|Born||September 18, 1854|
Palo Alto, California, U.S.
|Cause of death||Skull fracture|
|Net worth||US$500,000 (1922)|
|Children||2 sons, 2 daughters|
|Relatives||David Lubin (half-brother)|
Simon J. Lubin (half-nephew)
Harris Weinstock (1854-1922) was an American businessman. He was the co-founder of Lubin and Weinstock in Sacramento, California. As the founding State Market Commissioner, he oversaw regulations and marketing for the citrus, poultry and fishing industries in California. He was a founder of the Commonwealth Club of California.
Harris Weinstock was born to a Jewish family on September 18, 1854 in London, England. He emigrated to the United States at the age of one, settling in New York City, where his father was a businessman. He was educated in New York, and he moved to California in 1869.
With his half-brother David Lubin, he opened a drygoods store in San Francisco, California in 1872. They subsequently co-founded Lubin and Weinstock, a department store in Sacramento, California later known as Weinstock's. He was also an investor in the Weinstock, Lubin Real Estate Company; the Weinstock, Nichols Company; and the National Bank of D. O. Mills.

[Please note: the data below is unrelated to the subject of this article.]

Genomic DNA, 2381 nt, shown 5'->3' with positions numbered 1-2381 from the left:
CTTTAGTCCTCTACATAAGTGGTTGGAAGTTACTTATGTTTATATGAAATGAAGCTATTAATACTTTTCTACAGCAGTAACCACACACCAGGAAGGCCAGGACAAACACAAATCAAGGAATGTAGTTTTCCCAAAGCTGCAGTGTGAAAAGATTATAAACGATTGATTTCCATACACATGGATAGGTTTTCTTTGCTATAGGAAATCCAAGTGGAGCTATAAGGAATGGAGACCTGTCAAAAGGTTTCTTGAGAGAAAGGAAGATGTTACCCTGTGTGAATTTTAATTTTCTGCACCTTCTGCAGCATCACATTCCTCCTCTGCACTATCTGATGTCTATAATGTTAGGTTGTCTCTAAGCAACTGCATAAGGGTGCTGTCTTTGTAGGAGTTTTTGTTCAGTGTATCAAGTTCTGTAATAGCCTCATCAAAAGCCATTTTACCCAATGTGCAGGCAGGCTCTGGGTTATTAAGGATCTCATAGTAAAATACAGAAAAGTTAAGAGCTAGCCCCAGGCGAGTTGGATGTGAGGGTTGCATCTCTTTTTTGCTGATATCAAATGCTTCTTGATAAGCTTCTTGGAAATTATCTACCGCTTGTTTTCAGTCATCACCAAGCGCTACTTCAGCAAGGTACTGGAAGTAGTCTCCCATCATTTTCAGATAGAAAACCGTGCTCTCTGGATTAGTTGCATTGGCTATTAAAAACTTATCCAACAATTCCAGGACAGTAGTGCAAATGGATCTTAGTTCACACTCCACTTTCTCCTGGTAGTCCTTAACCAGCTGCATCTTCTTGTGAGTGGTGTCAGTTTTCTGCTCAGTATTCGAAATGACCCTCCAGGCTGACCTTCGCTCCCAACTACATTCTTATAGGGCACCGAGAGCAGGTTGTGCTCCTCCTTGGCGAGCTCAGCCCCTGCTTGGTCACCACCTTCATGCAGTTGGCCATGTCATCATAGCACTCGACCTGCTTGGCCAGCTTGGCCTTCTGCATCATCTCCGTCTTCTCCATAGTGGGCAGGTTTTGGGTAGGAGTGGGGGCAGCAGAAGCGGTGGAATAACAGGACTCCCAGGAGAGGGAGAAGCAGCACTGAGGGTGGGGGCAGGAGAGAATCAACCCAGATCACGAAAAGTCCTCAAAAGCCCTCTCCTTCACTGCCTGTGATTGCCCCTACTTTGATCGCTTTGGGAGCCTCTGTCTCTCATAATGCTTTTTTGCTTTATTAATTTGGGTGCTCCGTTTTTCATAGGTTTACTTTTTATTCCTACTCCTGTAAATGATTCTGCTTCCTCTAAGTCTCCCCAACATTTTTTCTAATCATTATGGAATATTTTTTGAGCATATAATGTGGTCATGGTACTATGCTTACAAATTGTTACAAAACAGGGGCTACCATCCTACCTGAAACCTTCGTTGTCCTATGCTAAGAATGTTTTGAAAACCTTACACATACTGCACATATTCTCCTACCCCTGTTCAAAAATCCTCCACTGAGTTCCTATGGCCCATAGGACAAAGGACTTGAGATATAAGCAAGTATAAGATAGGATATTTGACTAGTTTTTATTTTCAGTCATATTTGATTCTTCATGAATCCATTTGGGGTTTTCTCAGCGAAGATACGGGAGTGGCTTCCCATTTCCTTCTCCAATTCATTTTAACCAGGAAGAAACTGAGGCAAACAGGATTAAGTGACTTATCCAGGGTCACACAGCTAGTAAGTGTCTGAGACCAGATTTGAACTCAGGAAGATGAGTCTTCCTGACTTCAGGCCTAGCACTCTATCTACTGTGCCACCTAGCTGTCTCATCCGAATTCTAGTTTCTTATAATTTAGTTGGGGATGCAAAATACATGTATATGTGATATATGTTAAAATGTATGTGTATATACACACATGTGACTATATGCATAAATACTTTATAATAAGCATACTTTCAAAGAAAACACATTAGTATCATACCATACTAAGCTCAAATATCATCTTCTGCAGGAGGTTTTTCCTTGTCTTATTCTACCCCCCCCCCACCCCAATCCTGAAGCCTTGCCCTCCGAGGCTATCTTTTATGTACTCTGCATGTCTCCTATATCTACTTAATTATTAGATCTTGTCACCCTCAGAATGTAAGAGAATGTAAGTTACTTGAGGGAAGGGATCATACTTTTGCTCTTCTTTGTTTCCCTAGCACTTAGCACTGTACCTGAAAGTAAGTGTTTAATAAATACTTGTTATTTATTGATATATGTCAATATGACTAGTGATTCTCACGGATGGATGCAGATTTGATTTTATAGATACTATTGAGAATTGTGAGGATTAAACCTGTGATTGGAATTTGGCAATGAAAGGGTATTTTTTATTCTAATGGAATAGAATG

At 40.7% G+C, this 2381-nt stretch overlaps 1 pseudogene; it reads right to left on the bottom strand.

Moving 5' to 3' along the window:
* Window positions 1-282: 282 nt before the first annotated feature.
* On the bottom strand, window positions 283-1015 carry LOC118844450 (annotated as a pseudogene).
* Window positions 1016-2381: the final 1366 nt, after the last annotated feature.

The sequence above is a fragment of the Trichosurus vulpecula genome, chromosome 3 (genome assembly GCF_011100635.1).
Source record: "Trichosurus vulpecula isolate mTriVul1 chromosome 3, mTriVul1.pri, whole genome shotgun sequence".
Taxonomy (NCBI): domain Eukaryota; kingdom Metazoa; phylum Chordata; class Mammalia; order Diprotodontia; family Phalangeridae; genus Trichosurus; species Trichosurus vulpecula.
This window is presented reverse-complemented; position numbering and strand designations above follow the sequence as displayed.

Weinstock served in the National Guard from 1881 to 1895, retiring as Colonel. Meanwhile, he joined the board of trustees of the California State Library in 1887. Seven years later, in 1895, he joined the State Board of Horticulture.
Weinstock became a freeholder of Sacramento in 1891. In 1913, he was appointed to the Commission on Industrial Relations by President Woodrow Wilson. He also served on the executive committee of the National Civic Federation, which attempted to alleviate conflict between employers and labor unions. He was subsequently appointed to the State Industrial Accident Commission.
Weinstock drafted the Weinstock Arbitration Bill of 1911, which prohibited strikes and lockouts during the arbitration process.
By 1915, Weinstock was appointed by Governor Hiram Johnson as first director of the State Market Commission of California. As Commissioner, Weinstock imposed regulations on the citrus and poultry industries, ensuring that farmers were paid their fair share and helping the industries with marketing. He also established the State Fish Exchange. He resigned in January 1920.
Weinstock married Barbara Felsenthal. They had two sons, Robert Weinstock and Walter Weinstock, and two daughters, Mrs Samuel Frankenheimer of Stockton, California and Mrs Burton E. Towne of Lodi, California.
Weinstock fell from his horse while riding near Los Altos, California in 1922. He died of a skull fracture at the nearby hospital in Palo Alto, California shortly after. By the time of his death, he was worth an estimated US$500,000. His wife inherited his estate.
strikes and lockouts weinstock.